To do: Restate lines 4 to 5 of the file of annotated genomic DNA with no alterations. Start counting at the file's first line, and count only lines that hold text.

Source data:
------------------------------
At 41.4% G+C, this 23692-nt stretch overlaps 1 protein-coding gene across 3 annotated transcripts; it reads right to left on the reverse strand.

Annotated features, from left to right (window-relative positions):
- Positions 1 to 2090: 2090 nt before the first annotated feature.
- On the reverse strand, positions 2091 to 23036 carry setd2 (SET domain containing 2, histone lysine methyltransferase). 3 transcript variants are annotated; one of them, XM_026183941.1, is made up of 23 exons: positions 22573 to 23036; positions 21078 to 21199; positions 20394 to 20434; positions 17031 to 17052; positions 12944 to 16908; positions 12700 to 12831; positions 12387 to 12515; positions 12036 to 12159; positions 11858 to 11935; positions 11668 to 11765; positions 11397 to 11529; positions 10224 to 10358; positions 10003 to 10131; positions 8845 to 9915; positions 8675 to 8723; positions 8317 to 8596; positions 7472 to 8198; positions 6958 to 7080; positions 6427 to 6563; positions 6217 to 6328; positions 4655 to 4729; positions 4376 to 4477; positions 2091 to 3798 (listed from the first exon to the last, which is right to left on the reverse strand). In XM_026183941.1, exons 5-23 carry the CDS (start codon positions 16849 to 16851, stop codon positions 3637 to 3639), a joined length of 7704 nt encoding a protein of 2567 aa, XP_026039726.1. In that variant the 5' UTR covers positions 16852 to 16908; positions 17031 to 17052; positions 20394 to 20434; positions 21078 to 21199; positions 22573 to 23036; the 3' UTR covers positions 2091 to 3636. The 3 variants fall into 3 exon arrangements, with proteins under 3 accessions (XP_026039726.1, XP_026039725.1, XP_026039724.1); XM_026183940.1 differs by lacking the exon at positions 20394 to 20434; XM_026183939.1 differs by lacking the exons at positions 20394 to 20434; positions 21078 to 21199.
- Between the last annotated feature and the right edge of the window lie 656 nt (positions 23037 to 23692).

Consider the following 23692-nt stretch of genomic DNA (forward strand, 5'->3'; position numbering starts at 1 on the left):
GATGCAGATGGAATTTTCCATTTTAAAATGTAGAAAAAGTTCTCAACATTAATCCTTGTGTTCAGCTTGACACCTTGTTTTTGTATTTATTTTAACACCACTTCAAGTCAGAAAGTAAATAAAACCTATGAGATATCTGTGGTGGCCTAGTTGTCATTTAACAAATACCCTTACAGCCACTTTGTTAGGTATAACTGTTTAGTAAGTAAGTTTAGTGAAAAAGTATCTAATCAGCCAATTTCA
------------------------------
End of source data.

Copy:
- On the reverse strand, positions 2091 to 23036 carry setd2 (SET domain containing 2, histone lysine methyltransferase). 3 transcript variants are annotated; one of them, XM_026183941.1, is made up of 23 exons: positions 22573 to 23036; positions 21078 to 21199; positions 20394 to 20434; positions 17031 to 17052; positions 12944 to 16908; positions 12700 to 12831; positions 12387 to 12515; positions 12036 to 12159; positions 11858 to 11935; positions 11668 to 11765; positions 11397 to 11529; positions 10224 to 10358; positions 10003 to 10131; positions 8845 to 9915; positions 8675 to 8723; positions 8317 to 8596; positions 7472 to 8198; positions 6958 to 7080; positions 6427 to 6563; positions 6217 to 6328; positions 4655 to 4729; positions 4376 to 4477; positions 2091 to 3798 (listed from the first exon to the last, which is right to left on the reverse strand). In XM_026183941.1, exons 5-23 carry the CDS (start codon positions 16849 to 16851, stop codon positions 3637 to 3639), a joined length of 7704 nt encoding a protein of 2567 aa, XP_026039726.1. In that variant the 5' UTR covers positions 16852 to 16908; positions 17031 to 17052; positions 20394 to 20434; positions 21078 to 21199; positions 22573 to 23036; the 3' UTR covers positions 2091 to 3636. The 3 variants fall into 3 exon arrangements, with proteins under 3 accessions (XP_026039726.1, XP_026039725.1, XP_026039724.1); XM_026183940.1 differs by lacking the exon at positions 20394 to 20434; XM_026183939.1 differs by lacking the exons at positions 20394 to 20434; positions 21078 to 21199.
- Between the last annotated feature and the right edge of the window lie 656 nt (positions 23037 to 23692).